Executive Summary: Construction is a litigious business. Often times the signs were right in front of you from day one. Pay attention and look for the behaviors of the parties that often indicate inevitable dispute and possibly a claim at the end of the job.
See 20/20 today. Too many construction professionals look back in the rearview mirror and see why a claim occurred (the “hindsight is 20/20” saying). Flip the script on that and like Haley Joel Osment in The Sixth Sense, you should be saying “I see claims” (QR). Well, he didn’t say exactly that, but if it was a construction movie, that would have been his line! You should be able to see the future.
Here comes a dispute. There are several signs which point to rough waters ahead. Here are some of the most common indicators:
- Poor Contract Documents – this is the most common problem. If the documents are not complete and there are a lot of questions prior to bid and during your initial review, it’s going to be a project wrought with changes and/or disputes. If the owner is known to pay for their changes, this is a goldmine for you, if the owner is tight with budget, this may be a disaster.
- Asshole management – are your guys on the front line constantly fighting with the project manager or superintendent. There is such a thing as fair treatment, and if they are going to use you, there needs to be some level of give and take. Or just don’t work for them. Remember they won this job with your help or made a decision to hire you.
- Project Manager transfer – it’s an actual practice. Project Manager A takes the project to 90% completion and then gets replaced by Project Manager B, or just gets transferred off the job. It’s inefficient for closeout for the Owner or General Contractor but makes it easy to say “Well, Project Manager A is gone and you’re stuck with me. I wasn’t around when you made that deal, so let’s just get it settled.”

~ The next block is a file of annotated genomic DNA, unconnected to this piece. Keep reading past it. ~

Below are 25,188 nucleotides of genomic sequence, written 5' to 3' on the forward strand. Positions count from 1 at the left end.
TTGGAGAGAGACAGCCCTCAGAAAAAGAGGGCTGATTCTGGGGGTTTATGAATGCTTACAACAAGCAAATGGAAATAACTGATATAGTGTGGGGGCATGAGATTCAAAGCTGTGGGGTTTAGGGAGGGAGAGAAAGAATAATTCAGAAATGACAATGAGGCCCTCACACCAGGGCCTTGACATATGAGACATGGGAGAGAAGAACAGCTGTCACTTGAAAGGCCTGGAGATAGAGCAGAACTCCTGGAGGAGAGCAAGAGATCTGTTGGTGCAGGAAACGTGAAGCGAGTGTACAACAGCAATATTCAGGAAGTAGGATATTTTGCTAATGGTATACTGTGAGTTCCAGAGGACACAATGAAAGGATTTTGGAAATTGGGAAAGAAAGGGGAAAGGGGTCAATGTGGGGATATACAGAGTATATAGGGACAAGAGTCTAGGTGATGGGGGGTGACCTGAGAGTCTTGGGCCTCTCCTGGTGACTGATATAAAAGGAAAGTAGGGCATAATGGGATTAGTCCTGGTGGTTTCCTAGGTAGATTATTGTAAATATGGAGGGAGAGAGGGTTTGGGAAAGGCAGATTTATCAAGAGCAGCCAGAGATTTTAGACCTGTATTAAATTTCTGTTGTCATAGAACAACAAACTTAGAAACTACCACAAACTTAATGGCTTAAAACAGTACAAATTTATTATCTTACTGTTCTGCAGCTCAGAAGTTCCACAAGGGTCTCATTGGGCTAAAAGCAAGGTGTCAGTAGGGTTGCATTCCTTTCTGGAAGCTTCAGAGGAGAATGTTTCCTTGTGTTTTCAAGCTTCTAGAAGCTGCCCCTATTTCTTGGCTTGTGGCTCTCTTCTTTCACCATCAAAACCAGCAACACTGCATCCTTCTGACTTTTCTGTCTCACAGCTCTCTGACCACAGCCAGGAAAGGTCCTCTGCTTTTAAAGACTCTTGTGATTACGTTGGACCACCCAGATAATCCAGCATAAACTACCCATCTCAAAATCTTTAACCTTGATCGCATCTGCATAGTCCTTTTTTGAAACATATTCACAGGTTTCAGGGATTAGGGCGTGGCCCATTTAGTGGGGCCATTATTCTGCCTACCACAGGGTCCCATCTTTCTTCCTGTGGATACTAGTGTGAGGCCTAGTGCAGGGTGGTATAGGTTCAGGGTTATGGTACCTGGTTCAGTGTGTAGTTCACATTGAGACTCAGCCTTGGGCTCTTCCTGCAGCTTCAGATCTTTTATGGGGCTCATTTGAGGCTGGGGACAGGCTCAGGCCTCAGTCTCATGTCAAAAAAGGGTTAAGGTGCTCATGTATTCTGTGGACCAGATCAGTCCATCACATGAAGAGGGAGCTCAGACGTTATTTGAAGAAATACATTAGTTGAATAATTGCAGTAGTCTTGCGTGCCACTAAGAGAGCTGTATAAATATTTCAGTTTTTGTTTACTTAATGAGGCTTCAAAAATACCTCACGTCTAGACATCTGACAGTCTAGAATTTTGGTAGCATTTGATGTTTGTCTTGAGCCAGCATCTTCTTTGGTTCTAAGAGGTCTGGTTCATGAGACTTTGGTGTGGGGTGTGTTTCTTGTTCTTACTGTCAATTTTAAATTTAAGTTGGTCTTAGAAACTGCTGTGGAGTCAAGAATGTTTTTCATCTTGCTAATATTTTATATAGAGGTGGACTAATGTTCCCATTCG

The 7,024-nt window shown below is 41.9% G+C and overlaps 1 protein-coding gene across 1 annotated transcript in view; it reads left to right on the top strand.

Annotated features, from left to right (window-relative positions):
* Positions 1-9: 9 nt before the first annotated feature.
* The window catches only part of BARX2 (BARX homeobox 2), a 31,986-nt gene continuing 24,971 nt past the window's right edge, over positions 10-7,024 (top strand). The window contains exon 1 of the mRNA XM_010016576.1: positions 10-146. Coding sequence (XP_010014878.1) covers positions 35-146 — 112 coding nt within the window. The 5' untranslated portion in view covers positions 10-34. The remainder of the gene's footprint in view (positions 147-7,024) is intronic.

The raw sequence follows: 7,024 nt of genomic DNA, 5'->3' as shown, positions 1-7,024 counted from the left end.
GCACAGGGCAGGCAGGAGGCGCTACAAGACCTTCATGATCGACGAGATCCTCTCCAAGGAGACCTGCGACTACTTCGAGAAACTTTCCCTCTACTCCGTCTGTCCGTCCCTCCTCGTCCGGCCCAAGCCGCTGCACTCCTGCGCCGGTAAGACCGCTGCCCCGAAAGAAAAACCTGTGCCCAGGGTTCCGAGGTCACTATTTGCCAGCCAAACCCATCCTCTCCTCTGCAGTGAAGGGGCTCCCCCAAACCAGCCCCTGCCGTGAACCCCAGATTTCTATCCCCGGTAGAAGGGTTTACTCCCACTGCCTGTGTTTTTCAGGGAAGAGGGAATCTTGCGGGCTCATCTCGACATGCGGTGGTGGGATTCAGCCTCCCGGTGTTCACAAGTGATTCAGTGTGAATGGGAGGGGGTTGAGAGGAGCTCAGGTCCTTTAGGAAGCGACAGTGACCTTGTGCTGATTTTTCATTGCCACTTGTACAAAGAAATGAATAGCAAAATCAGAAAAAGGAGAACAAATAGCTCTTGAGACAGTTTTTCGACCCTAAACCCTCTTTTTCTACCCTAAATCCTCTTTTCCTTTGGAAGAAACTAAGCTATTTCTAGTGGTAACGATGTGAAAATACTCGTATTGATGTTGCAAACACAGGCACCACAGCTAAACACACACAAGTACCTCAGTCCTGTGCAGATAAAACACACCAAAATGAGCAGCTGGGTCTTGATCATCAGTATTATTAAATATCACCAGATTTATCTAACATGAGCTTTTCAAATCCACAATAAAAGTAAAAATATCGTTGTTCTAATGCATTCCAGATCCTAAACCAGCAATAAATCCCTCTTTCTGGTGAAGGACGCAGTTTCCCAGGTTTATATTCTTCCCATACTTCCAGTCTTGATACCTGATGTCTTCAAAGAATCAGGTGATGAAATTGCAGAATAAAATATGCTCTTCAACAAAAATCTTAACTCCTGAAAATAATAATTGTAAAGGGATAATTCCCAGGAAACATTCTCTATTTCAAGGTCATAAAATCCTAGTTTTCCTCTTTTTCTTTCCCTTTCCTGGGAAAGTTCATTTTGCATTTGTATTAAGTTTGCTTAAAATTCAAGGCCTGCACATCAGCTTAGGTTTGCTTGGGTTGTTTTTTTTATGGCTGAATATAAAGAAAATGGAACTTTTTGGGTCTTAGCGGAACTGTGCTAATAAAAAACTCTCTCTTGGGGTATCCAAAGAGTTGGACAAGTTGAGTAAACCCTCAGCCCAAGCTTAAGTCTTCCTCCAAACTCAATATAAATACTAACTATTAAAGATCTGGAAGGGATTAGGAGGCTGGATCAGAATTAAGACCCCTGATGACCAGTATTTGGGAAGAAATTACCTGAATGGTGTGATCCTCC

- Construction Claims Monthly – this is a great publication for claim and case law education, but I’ve seen some of the same contractors in here more than once. If they’ve got a history of going to Court, you better have a large wallet to go fight them.
- Short on Project Funds – if the pre-bid meeting was all about the owner not having the money, then you know change orders will be hard to win, whether you’re right or not.
- Track your costs, we’ll submit it to the owner – if you look in the dictionary, this clause is defined as do the work now, let me get all my leverage over you (because I now have an installed product), and then beg me for 50 cents on the dollar later. You’ve been warned. Everyone’s good friends until it’s time to pay.
- Poor contract administration – does your client know the contract? When you submit things timely are they, in turn, submitting them timely? Because even if they’re not following the contract and you’re not being taken care of, you’ll likely spend thousands of dollars to prove their incompetence. You’re better to babysit, babysit, babysit and reconsider this client next time around. By the way, this extends to more than financial requests – can they even process a simple RFI?
- Stubborn Engineer – is the Engineer or Architect humble and approachable and practical? These are outstanding qualities in a design professional (or Owner’s representative). You’re hereby reminded that at the end of the day, you have to convince the designer that (s)he made mistake and needs to pay you in money or time. Both make her/him look bad.
My story. One of the best compliments I ever received in my career was less than a year ago over a cup of coffee at a Zippy’s in Honolulu. My potential client was talking about how he wanted to hire me because I could see the future. He said I could see what was coming based on my experience. This article is written based on twenty-five years of disputes from a dollar to $20 million and knowing that if you’re seeing the signs discussed above, you may have a claim coming. Be ready and protect yourself, because no one cares more about you than you.
I once worked for an owner who put an architect in the Contracting Officer role on a dam job. At the beginning of the job he told me he knew nothing about earthwork. Then he later called me a liar and a cheater. Yeah, we had issues.
Bonus Tip. Review with your attorney what your risk is for walking off the job. Will it really affect your reputation? That’s what you’re thinking. Are you better off to walk off financially whole, and let them pursue you, or do you need to ride this sinking ship to the bottom of the sea? If you ever want a lesson on walking off, Vince Vaughn shows you here on the movie called Wedding Crashers, one of my favorites (the how-to lesson starts at 0:47)(QR).